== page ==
Hornfirscher skillfully weaves together the wider historical ramifications of the battle with detailed stories about the men of Taffy 3 -- most of whom had never seen an ocean before the war -- who kept crippled and doomed ships afloat while fighting almost literally to the last shell. He also provides a perspective on the Japanese approach to the battle, contradicting the traditional view of Kurita as a bungler who should have pressed ahead. Horn-fischer is not so generous to some American admirals, whose inattentiveness to the battle's aftermath doomed many survivors to the elements or shark attacks. Still, Horn-fischer spends much more time extolling the sacrifices made by the American navy off Samar than berating the high command:
"As Herman Wouk wrote in War and Remembrance, `The vision of Sprague's three destroyers . . . charging out of the smoke and the rain straight toward the main batteries of Kurita's battleships and cruisers, can endure as a picture of the way Americans fight when they don't have superiority. Our schoolchildren should know about that incident, and our enemies should ponder it.'"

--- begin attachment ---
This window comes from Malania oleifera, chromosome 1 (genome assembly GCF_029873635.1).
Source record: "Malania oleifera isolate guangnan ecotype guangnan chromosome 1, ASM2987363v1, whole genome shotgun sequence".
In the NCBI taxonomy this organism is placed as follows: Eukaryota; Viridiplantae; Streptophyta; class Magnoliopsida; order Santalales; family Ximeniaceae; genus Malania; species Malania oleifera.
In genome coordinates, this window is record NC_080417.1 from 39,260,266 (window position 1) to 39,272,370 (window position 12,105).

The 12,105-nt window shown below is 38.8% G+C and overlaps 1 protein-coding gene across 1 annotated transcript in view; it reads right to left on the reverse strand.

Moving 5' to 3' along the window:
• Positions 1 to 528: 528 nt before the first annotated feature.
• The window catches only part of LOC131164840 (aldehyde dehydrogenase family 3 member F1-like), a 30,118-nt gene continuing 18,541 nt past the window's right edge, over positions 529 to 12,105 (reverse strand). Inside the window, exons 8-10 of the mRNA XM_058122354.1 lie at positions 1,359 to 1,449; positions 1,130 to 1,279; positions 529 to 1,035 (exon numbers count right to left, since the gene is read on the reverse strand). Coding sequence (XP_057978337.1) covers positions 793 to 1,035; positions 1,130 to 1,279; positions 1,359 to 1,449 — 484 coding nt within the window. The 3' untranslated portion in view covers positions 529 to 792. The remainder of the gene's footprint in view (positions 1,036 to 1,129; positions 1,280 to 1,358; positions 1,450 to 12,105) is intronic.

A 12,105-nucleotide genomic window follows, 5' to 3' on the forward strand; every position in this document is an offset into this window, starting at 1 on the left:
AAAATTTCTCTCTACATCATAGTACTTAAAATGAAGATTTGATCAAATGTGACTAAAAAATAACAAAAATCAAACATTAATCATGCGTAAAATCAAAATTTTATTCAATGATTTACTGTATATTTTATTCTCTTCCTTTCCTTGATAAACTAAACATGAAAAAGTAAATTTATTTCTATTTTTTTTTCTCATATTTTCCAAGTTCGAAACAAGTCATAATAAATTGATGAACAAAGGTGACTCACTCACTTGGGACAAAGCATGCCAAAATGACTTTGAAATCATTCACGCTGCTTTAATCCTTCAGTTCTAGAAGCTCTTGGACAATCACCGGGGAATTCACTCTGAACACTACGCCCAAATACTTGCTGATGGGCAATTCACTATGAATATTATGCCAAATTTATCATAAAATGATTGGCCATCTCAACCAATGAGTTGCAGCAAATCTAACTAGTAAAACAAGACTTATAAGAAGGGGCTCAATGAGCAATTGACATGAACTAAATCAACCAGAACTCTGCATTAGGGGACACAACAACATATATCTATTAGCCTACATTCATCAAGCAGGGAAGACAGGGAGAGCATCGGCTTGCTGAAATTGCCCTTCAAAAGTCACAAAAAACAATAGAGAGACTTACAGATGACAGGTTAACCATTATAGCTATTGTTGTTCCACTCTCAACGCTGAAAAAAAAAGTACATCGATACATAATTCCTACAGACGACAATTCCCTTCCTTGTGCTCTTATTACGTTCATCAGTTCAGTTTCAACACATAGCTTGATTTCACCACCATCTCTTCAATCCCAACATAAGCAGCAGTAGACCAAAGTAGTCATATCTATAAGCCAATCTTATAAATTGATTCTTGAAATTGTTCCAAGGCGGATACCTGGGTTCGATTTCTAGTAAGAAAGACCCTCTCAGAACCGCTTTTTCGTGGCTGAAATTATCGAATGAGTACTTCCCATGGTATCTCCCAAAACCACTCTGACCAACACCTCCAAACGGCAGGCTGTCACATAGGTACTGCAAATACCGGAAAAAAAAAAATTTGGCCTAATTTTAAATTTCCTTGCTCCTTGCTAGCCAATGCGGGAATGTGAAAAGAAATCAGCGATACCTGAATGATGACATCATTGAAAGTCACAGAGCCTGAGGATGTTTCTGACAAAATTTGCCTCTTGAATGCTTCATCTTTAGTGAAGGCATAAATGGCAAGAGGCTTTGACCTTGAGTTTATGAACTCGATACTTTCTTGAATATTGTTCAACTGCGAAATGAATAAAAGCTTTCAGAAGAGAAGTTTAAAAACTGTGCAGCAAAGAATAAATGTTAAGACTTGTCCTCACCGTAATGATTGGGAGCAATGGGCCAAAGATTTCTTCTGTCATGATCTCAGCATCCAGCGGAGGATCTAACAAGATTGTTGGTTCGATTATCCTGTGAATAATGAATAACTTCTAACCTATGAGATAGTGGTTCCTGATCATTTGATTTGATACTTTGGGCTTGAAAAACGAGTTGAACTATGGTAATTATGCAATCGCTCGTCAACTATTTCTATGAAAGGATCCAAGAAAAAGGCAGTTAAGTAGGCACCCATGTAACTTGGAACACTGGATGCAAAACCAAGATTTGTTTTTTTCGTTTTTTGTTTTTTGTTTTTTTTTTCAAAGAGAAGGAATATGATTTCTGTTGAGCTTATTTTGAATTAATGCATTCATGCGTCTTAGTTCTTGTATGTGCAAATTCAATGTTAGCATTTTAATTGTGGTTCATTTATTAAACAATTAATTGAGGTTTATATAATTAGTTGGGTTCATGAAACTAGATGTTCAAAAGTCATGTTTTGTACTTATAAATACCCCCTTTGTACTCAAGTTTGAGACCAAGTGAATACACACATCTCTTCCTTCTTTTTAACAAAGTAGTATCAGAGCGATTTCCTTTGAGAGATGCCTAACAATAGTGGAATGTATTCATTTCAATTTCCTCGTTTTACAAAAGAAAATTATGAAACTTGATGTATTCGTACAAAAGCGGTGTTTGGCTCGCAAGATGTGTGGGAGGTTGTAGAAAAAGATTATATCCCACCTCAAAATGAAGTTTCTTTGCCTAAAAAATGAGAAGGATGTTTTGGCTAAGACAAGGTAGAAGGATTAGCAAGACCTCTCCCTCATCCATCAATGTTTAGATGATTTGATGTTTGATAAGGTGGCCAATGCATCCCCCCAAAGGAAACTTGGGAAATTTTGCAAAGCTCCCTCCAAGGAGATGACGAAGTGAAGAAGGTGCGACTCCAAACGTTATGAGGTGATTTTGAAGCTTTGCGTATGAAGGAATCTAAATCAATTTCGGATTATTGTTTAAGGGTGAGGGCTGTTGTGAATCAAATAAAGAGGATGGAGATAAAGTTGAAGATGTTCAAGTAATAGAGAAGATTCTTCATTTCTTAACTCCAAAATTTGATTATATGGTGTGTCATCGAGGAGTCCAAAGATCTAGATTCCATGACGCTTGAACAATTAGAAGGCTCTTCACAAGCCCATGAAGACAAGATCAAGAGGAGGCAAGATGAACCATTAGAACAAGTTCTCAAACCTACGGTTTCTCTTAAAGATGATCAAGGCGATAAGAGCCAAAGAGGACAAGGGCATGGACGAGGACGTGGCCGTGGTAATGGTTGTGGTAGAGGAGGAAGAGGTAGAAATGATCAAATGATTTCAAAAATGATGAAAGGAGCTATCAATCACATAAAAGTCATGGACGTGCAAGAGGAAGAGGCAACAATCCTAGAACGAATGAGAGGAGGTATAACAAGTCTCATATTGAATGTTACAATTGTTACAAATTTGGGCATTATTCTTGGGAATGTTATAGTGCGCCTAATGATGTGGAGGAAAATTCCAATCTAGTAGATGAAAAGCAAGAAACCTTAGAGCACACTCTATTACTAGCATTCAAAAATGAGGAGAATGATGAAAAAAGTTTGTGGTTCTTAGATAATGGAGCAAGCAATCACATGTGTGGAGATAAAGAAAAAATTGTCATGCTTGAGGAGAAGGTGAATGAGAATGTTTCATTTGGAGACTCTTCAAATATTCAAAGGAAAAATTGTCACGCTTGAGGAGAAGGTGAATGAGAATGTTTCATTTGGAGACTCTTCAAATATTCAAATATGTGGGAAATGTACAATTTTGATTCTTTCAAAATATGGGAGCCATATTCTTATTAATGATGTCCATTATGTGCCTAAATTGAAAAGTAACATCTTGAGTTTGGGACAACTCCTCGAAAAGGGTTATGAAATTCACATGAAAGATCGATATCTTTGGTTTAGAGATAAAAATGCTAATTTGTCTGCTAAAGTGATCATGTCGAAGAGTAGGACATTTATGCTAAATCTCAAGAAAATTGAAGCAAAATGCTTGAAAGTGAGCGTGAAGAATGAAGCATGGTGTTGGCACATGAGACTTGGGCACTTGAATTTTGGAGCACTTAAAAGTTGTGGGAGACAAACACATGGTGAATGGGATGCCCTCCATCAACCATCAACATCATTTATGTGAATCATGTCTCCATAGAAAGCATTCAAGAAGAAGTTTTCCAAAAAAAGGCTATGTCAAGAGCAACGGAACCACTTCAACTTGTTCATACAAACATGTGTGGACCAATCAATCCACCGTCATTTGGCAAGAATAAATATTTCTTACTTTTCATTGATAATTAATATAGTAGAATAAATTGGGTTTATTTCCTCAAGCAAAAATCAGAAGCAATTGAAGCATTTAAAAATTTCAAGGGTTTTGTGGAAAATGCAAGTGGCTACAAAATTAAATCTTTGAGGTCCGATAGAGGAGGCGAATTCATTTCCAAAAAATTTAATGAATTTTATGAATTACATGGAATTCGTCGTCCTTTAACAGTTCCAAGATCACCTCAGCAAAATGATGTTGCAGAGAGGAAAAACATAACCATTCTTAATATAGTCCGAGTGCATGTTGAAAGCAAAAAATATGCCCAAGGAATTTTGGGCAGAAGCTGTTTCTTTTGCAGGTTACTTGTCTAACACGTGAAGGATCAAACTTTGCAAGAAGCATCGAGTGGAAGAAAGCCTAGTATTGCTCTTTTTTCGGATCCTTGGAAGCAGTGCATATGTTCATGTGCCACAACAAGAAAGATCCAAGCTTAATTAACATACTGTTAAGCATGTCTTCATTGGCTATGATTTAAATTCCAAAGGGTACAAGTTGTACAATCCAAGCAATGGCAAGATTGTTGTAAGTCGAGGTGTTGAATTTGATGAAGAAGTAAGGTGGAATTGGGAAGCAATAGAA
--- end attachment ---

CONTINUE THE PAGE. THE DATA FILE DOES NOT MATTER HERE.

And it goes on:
Kathryn Bertine '97
(Little Brown & Company)
Anyone who attended a Colgate men's hockey game at Starr Rink between 1994 and 1997 most likely caught a glimpse of Kathryn Bertine skating, jumping, spinning, and bringing smiles to faces that would otherwise be watching the dutiful rounds of a quiet Zamboni. Bertine's first book is an autobiographical account of her skating life from before she came to Colgate, and takes the reader on a guided tour of the sordid underside of the world of professional ice-skating shows.
The journey Bertine describes includes a humorous account of some of the less glamorous aspects of professional skating: the travel, the repetitive routines, the troupe politics, the loneliness, and the inevitable opportunities to wear oversized animal costumes. Throughout her narrative, Bertine constantly strives to frame her professional experience in the context of her childhood dreams and adolescent expectations, knitting together her idealistic expectations with her newfound realities.
Early in her story, Bertine presents a cautionary tale as she describes and examines the cultural undercurrent of eating disorders that taints and slowly poisons almost every skater in "the show." Her description of the insufferable Sunday weigh-ins, and their relationship to the intense competition for treasured solo roles, takes on heightened meaning as she describes the onset of her own struggles with anorexia.